Music copyright issues often get YouTube videos muted or even blocked. Now the service launched a new feature that lets video creators check those song rights before uploading, the company announced in a blog post on Monday. 

With Content ID, part of the Audio Library, users can see in advance whether a particular track gets the green light or comes with restrictions that affect advertisements or other red flags. 

Oddly enough, this is essentially the same sort of feature that the fictional Pied Piper app in HBO’s TV series “Silicon Valley” offered. In that storyline, no one saw the point of it—including Hooli, the fictionalized version of Google, YouTube’s parent company in real life.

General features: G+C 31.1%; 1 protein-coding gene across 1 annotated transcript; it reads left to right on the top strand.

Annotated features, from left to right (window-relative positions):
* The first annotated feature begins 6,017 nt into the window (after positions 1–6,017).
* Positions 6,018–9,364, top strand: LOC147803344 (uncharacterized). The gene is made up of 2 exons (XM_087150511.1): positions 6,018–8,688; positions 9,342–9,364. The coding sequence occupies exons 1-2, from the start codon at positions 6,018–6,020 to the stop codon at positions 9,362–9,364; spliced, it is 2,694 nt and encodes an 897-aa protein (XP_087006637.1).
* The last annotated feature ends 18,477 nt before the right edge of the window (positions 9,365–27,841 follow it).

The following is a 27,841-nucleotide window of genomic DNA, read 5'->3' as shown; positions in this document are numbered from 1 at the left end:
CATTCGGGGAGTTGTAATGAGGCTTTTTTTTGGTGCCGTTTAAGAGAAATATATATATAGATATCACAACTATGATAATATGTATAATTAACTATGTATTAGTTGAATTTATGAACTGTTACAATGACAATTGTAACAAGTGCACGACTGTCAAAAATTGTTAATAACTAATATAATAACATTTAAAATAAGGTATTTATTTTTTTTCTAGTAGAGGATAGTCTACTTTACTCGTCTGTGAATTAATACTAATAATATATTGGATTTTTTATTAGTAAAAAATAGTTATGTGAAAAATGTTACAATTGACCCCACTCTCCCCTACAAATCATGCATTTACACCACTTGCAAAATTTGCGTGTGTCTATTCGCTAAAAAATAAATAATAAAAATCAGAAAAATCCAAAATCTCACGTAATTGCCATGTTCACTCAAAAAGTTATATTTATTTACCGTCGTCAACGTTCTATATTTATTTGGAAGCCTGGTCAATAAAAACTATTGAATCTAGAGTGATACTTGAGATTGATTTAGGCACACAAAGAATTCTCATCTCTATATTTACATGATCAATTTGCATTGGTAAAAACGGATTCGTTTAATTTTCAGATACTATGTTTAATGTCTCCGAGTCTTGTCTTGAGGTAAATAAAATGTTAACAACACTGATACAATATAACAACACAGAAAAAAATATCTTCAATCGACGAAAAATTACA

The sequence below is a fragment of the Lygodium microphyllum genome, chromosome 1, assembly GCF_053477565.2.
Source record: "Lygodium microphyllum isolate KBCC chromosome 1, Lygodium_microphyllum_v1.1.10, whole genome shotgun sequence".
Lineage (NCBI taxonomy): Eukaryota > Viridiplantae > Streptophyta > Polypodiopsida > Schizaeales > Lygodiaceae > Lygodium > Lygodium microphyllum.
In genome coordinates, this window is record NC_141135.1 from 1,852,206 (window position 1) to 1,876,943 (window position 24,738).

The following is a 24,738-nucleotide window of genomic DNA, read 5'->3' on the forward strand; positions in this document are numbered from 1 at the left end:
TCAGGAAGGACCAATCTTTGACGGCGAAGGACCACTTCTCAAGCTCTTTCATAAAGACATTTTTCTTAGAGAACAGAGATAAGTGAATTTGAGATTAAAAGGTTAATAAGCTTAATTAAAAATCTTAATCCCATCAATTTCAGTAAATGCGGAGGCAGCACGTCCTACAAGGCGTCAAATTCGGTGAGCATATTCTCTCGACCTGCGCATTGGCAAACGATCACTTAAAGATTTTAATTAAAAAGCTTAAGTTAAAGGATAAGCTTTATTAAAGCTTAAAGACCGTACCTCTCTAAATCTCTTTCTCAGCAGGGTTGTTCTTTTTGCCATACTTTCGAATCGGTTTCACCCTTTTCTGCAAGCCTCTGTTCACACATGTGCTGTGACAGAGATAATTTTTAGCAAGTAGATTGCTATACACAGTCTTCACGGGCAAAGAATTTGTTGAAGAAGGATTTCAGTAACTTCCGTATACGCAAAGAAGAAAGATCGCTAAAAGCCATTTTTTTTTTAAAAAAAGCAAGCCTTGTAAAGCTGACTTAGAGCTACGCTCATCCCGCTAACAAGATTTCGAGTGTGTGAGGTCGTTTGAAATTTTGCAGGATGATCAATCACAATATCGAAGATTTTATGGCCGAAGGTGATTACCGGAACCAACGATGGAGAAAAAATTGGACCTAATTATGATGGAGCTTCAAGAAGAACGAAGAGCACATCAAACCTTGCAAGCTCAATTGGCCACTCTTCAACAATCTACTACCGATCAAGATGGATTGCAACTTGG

There’s no question now that the company sees the value in checking music copyrights. Consider it the video service’s way of improving the process to keep its prized creators happy, something Google has been keenly interested in. Recent reports state that Google has been offering bonuses to top video-makers, hoping to retain their money-generating uploads exclusively on YouTube. 

With companies like Facebook and Vessel grabbing at these video cash cows, it’s in YouTube’s best interest to continue making video creation and publication easy. 

Image courtesy of Flickr user Esther Vargas